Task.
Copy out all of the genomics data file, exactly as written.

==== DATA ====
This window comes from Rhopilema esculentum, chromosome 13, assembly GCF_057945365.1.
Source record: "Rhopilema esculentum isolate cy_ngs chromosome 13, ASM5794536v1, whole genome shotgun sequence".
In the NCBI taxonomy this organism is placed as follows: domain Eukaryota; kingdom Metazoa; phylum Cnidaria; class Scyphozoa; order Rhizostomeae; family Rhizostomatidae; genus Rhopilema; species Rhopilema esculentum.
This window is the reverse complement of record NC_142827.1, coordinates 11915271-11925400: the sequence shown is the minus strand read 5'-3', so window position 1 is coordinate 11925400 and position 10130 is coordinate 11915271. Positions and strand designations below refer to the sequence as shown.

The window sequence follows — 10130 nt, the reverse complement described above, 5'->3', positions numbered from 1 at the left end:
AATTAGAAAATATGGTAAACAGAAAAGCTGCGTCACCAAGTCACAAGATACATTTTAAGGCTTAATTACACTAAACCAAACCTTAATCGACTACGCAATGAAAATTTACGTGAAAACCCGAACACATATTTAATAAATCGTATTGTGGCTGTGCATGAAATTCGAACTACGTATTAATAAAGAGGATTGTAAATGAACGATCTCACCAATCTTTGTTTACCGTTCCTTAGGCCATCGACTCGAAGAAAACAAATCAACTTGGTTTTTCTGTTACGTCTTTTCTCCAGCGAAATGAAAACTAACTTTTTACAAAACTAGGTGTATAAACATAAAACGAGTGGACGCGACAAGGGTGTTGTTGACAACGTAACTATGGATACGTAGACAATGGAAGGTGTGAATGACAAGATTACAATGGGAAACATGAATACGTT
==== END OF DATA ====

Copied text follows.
This window comes from Rhopilema esculentum, chromosome 13, assembly GCF_057945365.1.
Source record: "Rhopilema esculentum isolate cy_ngs chromosome 13, ASM5794536v1, whole genome shotgun sequence".
In the NCBI taxonomy this organism is placed as follows: domain Eukaryota; kingdom Metazoa; phylum Cnidaria; class Scyphozoa; order Rhizostomeae; family Rhizostomatidae; genus Rhopilema; species Rhopilema esculentum.
This window is the reverse complement of record NC_142827.1, coordinates 11915271-11925400: the sequence shown is the minus strand read 5'-3', so window position 1 is coordinate 11925400 and position 10130 is coordinate 11915271. Positions and strand designations below refer to the sequence as shown.

The window sequence follows — 10130 nt, the reverse complement described above, 5'->3', positions numbered from 1 at the left end:
AATTAGAAAATATGGTAAACAGAAAAGCTGCGTCACCAAGTCACAAGATACATTTTAAGGCTTAATTACACTAAACCAAACCTTAATCGACTACGCAATGAAAATTTACGTGAAAACCCGAACACATATTTAATAAATCGTATTGTGGCTGTGCATGAAATTCGAACTACGTATTAATAAAGAGGATTGTAAATGAACGATCTCACCAATCTTTGTTTACCGTTCCTTAGGCCATCGACTCGAAGAAAACAAATCAACTTGGTTTTTCTGTTACGTCTTTTCTCCAGCGAAATGAAAACTAACTTTTTACAAAACTAGGTGTATAAACATAAAACGAGTGGACGCGACAAGGGTGTTGTTGACAACGTAACTATGGATACGTAGACAATGGAAGGTGTGAATGACAAGATTACAATGGGAAACATGAATACGTT